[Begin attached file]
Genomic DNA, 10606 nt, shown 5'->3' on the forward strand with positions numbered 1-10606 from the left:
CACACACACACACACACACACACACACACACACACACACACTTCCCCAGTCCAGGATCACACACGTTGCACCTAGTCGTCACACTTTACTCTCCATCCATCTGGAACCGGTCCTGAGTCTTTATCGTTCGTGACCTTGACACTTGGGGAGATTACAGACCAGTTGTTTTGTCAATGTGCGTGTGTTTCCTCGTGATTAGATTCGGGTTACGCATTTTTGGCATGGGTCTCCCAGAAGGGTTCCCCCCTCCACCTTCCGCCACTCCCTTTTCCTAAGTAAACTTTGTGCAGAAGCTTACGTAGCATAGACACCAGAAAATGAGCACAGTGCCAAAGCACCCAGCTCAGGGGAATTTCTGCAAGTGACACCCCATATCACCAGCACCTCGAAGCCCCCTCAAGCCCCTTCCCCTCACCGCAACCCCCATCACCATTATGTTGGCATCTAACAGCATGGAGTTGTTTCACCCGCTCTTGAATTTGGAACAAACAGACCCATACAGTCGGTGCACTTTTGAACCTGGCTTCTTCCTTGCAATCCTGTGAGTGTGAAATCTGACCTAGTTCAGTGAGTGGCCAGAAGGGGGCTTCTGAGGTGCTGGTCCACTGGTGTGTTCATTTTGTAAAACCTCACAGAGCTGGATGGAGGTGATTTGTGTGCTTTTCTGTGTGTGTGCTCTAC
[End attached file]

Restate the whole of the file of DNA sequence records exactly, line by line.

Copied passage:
Genomic DNA, 10606 nt, shown 5'->3' on the forward strand with positions numbered 1-10606 from the left:
CACACACACACACACACACACACACACACACACACACACACTTCCCCAGTCCAGGATCACACACGTTGCACCTAGTCGTCACACTTTACTCTCCATCCATCTGGAACCGGTCCTGAGTCTTTATCGTTCGTGACCTTGACACTTGGGGAGATTACAGACCAGTTGTTTTGTCAATGTGCGTGTGTTTCCTCGTGATTAGATTCGGGTTACGCATTTTTGGCATGGGTCTCCCAGAAGGGTTCCCCCCTCCACCTTCCGCCACTCCCTTTTCCTAAGTAAACTTTGTGCAGAAGCTTACGTAGCATAGACACCAGAAAATGAGCACAGTGCCAAAGCACCCAGCTCAGGGGAATTTCTGCAAGTGACACCCCATATCACCAGCACCTCGAAGCCCCCTCAAGCCCCTTCCCCTCACCGCAACCCCCATCACCATTATGTTGGCATCTAACAGCATGGAGTTGTTTCACCCGCTCTTGAATTTGGAACAAACAGACCCATACAGTCGGTGCACTTTTGAACCTGGCTTCTTCCTTGCAATCCTGTGAGTGTGAAATCTGACCTAGTTCAGTGAGTGGCCAGAAGGGGGCTTCTGAGGTGCTGGTCCACTGGTGTGTTCATTTTGTAAAACCTCACAGAGCTGGATGGAGGTGATTTGTGTGCTTTTCTGTGTGTGTGCTCTAC